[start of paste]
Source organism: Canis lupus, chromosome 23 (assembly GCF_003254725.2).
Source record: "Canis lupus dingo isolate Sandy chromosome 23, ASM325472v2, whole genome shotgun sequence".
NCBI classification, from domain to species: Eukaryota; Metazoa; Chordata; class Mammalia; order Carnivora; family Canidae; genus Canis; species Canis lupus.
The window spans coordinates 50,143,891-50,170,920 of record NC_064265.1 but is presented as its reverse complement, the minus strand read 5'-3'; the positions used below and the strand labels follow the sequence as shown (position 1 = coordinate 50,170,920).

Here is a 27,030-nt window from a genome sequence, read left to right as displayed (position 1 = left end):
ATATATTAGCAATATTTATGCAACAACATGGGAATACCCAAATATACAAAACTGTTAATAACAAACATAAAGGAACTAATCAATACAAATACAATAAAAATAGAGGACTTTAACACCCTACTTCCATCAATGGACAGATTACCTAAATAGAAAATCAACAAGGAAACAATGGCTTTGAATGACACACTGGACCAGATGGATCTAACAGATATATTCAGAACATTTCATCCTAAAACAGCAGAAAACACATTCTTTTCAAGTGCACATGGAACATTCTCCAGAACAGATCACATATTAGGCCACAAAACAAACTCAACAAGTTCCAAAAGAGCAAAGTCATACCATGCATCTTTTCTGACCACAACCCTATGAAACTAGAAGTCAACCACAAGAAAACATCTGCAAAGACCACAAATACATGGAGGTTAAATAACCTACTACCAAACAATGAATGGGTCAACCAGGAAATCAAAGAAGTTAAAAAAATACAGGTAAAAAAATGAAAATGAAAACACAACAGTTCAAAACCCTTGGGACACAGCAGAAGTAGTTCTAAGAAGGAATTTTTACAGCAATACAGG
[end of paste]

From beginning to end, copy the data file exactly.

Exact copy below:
Source organism: Canis lupus, chromosome 23 (assembly GCF_003254725.2).
Source record: "Canis lupus dingo isolate Sandy chromosome 23, ASM325472v2, whole genome shotgun sequence".
NCBI classification, from domain to species: Eukaryota; Metazoa; Chordata; class Mammalia; order Carnivora; family Canidae; genus Canis; species Canis lupus.
The window spans coordinates 50,143,891-50,170,920 of record NC_064265.1 but is presented as its reverse complement, the minus strand read 5'-3'; the positions used below and the strand labels follow the sequence as shown (position 1 = coordinate 50,170,920).

Here is a 27,030-nt window from a genome sequence, read left to right as displayed (position 1 = left end):
ATATATTAGCAATATTTATGCAACAACATGGGAATACCCAAATATACAAAACTGTTAATAACAAACATAAAGGAACTAATCAATACAAATACAATAAAAATAGAGGACTTTAACACCCTACTTCCATCAATGGACAGATTACCTAAATAGAAAATCAACAAGGAAACAATGGCTTTGAATGACACACTGGACCAGATGGATCTAACAGATATATTCAGAACATTTCATCCTAAAACAGCAGAAAACACATTCTTTTCAAGTGCACATGGAACATTCTCCAGAACAGATCACATATTAGGCCACAAAACAAACTCAACAAGTTCCAAAAGAGCAAAGTCATACCATGCATCTTTTCTGACCACAACCCTATGAAACTAGAAGTCAACCACAAGAAAACATCTGCAAAGACCACAAATACATGGAGGTTAAATAACCTACTACCAAACAATGAATGGGTCAACCAGGAAATCAAAGAAGTTAAAAAAATACAGGTAAAAAAATGAAAATGAAAACACAACAGTTCAAAACCCTTGGGACACAGCAGAAGTAGTTCTAAGAAGGAATTTTTACAGCAATACAGG